Could a computer model help stabilize the tuna population? Can we compute how to transition to ethanol fuel without jeopardizing food production?
Those and other questions will be tackled by computer scientists, applied mathematicians, economists, biologists and environmental scientists affiliated with Cornell University's new Institute for Computational Sustainability, being launched with a $10 million grant from the National Science Foundation (NSF). This program is designed to pursue "far-reaching research agendas that promise significant advances in the computing frontier and great benefit to society."
Directed by Carla Gomes, Cornell professor of computing and information science, the institute will involve 14 Cornell faculty members along with scientists at Oregon State University, Howard University, Bowdoin College, the Department of Energy's Pacific Northwest National Laboratory and the Conservation Fund.
"Our vision is that computing and information science can and should play a key role in increasing the efficiency and effectiveness of the way we manage and allocate our natural resources," Gomes said.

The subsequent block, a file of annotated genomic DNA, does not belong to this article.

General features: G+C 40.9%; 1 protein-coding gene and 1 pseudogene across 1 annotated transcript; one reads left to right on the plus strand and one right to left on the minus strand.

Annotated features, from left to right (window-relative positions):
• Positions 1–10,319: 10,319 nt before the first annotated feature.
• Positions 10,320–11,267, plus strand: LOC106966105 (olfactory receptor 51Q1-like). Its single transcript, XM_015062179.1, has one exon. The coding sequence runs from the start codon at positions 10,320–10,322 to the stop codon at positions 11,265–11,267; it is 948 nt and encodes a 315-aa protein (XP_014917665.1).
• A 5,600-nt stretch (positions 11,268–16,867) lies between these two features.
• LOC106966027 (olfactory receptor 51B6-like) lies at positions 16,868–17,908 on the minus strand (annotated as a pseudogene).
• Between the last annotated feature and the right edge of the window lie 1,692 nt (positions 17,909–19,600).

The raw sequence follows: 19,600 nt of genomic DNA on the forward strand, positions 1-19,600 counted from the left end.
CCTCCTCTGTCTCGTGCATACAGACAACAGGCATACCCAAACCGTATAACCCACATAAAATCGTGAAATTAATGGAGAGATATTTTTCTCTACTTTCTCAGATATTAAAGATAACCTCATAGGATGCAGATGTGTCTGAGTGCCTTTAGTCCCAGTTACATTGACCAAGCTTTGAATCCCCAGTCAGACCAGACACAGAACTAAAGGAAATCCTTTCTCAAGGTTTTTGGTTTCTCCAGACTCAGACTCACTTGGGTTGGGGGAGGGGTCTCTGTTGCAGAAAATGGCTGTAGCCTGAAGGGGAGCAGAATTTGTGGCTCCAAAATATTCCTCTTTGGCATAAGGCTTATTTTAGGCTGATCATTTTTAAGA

Many of today's problems in ecology and conservation involve juggling large numbers of variables, often to find the optimum way to balance them. Some are so complex, the researchers say, that they will require new advances in computer science. Gomes and her team hope to create a new field of computational sustainability, analogous to computational biology, that will stimulate new developments in the computer science areas of constraint optimization, dynamical systems and machine learning. The researchers are also launching a new Journal of Computational Sustainability.
The institute will collaborate extensively with the Cornell Center for a Sustainable Future and a number of other sustainability programs on campus. But, said Gomes, "Our mission is to extend beyond the initial members of the institute, including graduate and undergraduate students in the Cornell community in other disciplines. If there is someone who has a nice computational problem about wind turbines or solar energy, for example, we want to collaborate with and help support them."
The institute already has several interdisciplinary research projects under way, including:
|Contact: Blaine Friedlander|
Cornell University Communications